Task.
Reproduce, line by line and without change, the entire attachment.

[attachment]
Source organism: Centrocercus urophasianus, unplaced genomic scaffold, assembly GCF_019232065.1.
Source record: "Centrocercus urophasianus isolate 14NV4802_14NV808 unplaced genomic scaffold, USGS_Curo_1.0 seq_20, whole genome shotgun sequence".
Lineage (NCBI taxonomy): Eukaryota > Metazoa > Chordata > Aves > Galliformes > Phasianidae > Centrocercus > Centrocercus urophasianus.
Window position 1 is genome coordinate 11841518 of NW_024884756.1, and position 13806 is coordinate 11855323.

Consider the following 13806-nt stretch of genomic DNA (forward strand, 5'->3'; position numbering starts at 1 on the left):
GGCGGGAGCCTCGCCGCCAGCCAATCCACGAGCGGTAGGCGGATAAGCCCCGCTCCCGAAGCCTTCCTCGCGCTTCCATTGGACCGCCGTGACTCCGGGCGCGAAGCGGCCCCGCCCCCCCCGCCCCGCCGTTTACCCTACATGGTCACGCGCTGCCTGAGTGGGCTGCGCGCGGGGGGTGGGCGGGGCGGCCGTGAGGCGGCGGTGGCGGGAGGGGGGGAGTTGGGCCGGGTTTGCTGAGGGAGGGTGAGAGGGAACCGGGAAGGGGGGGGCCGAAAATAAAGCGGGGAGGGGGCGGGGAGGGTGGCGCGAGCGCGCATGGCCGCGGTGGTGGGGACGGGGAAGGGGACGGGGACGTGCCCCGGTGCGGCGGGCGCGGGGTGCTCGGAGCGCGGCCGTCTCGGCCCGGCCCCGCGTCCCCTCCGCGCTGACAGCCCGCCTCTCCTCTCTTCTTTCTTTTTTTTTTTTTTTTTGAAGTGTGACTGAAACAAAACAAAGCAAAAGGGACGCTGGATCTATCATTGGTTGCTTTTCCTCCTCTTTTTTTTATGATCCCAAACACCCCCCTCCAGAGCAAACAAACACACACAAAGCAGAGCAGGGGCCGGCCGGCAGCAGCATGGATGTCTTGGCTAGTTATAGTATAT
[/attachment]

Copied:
Source organism: Centrocercus urophasianus, unplaced genomic scaffold, assembly GCF_019232065.1.
Source record: "Centrocercus urophasianus isolate 14NV4802_14NV808 unplaced genomic scaffold, USGS_Curo_1.0 seq_20, whole genome shotgun sequence".
Lineage (NCBI taxonomy): Eukaryota > Metazoa > Chordata > Aves > Galliformes > Phasianidae > Centrocercus > Centrocercus urophasianus.
Window position 1 is genome coordinate 11841518 of NW_024884756.1, and position 13806 is coordinate 11855323.

Consider the following 13806-nt stretch of genomic DNA (forward strand, 5'->3'; position numbering starts at 1 on the left):
GGCGGGAGCCTCGCCGCCAGCCAATCCACGAGCGGTAGGCGGATAAGCCCCGCTCCCGAAGCCTTCCTCGCGCTTCCATTGGACCGCCGTGACTCCGGGCGCGAAGCGGCCCCGCCCCCCCCGCCCCGCCGTTTACCCTACATGGTCACGCGCTGCCTGAGTGGGCTGCGCGCGGGGGGTGGGCGGGGCGGCCGTGAGGCGGCGGTGGCGGGAGGGGGGGAGTTGGGCCGGGTTTGCTGAGGGAGGGTGAGAGGGAACCGGGAAGGGGGGGGCCGAAAATAAAGCGGGGAGGGGGCGGGGAGGGTGGCGCGAGCGCGCATGGCCGCGGTGGTGGGGACGGGGAAGGGGACGGGGACGTGCCCCGGTGCGGCGGGCGCGGGGTGCTCGGAGCGCGGCCGTCTCGGCCCGGCCCCGCGTCCCCTCCGCGCTGACAGCCCGCCTCTCCTCTCTTCTTTCTTTTTTTTTTTTTTTTTGAAGTGTGACTGAAACAAAACAAAGCAAAAGGGACGCTGGATCTATCATTGGTTGCTTTTCCTCCTCTTTTTTTTATGATCCCAAACACCCCCCTCCAGAGCAAACAAACACACACAAAGCAGAGCAGGGGCCGGCCGGCAGCAGCATGGATGTCTTGGCTAGTTATAGTATAT